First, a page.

ADHD Essentials for Therapists 2/2: Tasks of Therapy

Phil Mollon

12 January, 2023

Interest in ADHD is rising, in both the wider culture and among therapy clients. Yet many therapists know little about the real nature of attention deficit hyperactivity disorder, and many people with undiagnosed ADHD do not realise it is a central part of their problems. In the second of two posts, psychoanalytic psychotherapist and ADHD specialist Phil Mollon sets out four key tasks for therapy when a client is struggling with this brain-based condition, suggests how we might spot its presence early in the therapeutic encounter, and draws our empathic attention to the central and ever-spiralling experience of shame.

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Become a ADHD Certified Clinical Services Provider (ADHD-CCSP)

It is important to develop a feel for the various presentations of ADHD and an empathy for the helplessness the person may feel in relation to their own mind and brain.

How to quickly spot ADHD

ADHD is often revealed easily through the person’s conversational style. He or she may not listen well, may speak rapidly as if under pressure, may interrupt the other person before they have completed a sentence, and may interject with their own associations. Their discourse is impulsive, and has the quality of a discharge of tension rather than an intentional communication of thought. In a psychotherapeutic context, the person may not stop to listen to the therapist’s remarks but will plough on with their own stream of words. Some other ADHD clients may, by contrast, appear inarticulate, incoherent, and extremely anxious.

Shame – a crucial and universal feature of ADHD

Shame is always a feature of the experience of people with ADHD, and it is crucial that this is explored. It stems from repeated experiences of failing at multiple basic tasks of life and in social interactions. The person feels shamed and humiliated and embarrassed by his or her own erratic behaviour and the intensity of their emotional states. When the person is emotionally aroused, in anger or anxiety, he or she feels overwhelmed and out of control – a state of disintegration. This may be regarded as an endogenous trauma, evoked by the intensity of the person’s own emotions that overwhelm the ego. Such experiences then give rise to mortifying ruminations around shame. A spiral of shame, rage, and panic may ensue.

Shame may also lead to attacks on the self – both internal, in the form of critical and judgemental self-talk, and in external behaviours of harming the body. The latter will then lead to more shame.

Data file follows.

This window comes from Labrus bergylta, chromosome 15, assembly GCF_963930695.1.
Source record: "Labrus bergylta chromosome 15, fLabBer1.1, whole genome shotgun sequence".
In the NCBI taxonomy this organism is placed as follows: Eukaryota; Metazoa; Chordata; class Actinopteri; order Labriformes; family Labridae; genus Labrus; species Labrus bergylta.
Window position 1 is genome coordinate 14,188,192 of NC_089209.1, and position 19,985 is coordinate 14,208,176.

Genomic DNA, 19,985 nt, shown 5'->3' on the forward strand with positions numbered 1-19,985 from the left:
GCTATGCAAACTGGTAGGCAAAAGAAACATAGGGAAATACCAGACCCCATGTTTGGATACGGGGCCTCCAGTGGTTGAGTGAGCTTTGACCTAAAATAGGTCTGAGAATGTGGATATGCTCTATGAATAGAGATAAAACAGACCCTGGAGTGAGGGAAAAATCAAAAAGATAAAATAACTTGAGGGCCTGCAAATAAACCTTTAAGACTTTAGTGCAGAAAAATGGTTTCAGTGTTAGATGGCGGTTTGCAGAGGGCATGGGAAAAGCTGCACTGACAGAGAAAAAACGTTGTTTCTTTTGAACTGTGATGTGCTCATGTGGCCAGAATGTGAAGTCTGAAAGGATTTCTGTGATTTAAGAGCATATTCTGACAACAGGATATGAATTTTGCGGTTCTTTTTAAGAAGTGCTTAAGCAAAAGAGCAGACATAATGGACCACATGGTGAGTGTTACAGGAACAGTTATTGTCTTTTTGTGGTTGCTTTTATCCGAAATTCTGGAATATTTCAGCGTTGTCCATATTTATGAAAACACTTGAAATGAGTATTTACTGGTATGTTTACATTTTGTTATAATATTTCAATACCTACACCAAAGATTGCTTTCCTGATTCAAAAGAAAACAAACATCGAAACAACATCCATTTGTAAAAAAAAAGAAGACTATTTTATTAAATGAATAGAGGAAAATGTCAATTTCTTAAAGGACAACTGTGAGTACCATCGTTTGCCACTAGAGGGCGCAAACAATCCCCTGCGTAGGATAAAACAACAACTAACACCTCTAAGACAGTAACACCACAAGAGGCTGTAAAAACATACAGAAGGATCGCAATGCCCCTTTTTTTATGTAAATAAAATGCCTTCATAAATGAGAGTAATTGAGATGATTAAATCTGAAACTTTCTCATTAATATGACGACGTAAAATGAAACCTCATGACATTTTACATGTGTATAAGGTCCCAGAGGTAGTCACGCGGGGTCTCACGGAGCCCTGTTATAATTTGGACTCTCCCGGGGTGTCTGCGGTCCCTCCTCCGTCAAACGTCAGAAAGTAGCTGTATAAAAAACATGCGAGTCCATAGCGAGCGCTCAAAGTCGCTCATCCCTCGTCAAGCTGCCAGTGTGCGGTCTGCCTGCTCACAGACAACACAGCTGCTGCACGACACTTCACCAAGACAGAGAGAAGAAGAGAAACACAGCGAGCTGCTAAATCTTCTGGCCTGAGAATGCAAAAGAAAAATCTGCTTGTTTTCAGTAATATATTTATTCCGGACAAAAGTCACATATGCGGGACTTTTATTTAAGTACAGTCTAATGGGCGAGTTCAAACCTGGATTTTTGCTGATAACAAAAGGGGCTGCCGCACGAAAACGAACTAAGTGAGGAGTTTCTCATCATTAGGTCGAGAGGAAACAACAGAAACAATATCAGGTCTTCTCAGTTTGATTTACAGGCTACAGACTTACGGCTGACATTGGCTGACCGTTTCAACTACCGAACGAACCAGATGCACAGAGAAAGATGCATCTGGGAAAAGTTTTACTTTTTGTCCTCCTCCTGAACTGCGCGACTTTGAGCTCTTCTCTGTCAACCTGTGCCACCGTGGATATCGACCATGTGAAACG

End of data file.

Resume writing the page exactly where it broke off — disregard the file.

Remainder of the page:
Four key psychotherapeutic tasks

  • The first task is to help the person understand the nature of their ADHD and how it has affected them throughout life. This can help reduce feelings of shame and facilitate compassion for self.
  • A second task is to address the multiple shame-based traumas that have resulted from having an ADHD temperament. Methods such as EMDR and/or energy psychology modalities such as EFT can be very helpful. When using energy psychotherapy, tapping on acupoints or other energy centres can be combined with a global phrase such as “all the times and ways I have felt overwhelmed by my own emotions”. Out of this, significant specific experiences may emerge, which can then be tapped through until the shame and other emotions have dissipated.
  • The third task is to help the person find strategies for managing ADHD. An important aspect of this is to identify some of the positive benefits of ADHD, such as creativity and the capacity to sustain long periods of work on a task that is of interest. People with ADHD are naturally rebellious and seek stimulation and novelty, and a degree of brain ‘chaos’ can facilitate making unusual connections – this combination of factors can often be a good basis for an entrepreneur.
  • A fourth task is to help the person identify goals, and then clarify the steps involved in achieving these. Often a person with ADHD will have a goal, but no realistic idea of how to get there. Their goals and expectations may also be quite grandiose. Asking practical questions can be important in introducing reality to the fantasy. Empathy and tact are required in addressing grandiosity and narcissistic vulnerability.

It is also important to convey that neither the individual nor their family of origin are to blame for the ADHD constellation. The basis is neurobiology, and the family and individual psychodynamics are secondary to this. All involved in the situation will have suffered, and no one is to blame.

Phil Mollon
Phil Mollon is a psychoanalyst, psychotherapist, and clinical psychologist. He worked for 37 years in the NHS until being made redundant in 2014 and now is in purely private practice. His continuing search for better ways of understanding and helping people with psychological problems led him to explore adjunctive modalities, including EMDR and Energy Psychology. He is a past president of the Association for Comprehensive Energy Psychology and is a co-director of the Confer Diploma in Energy Psychotherapy. He is the author of 13 books, including The Disintegrating Self: Psychotherapy with Adult ADHD and Autistic Spectrum (Karnac, 2015).

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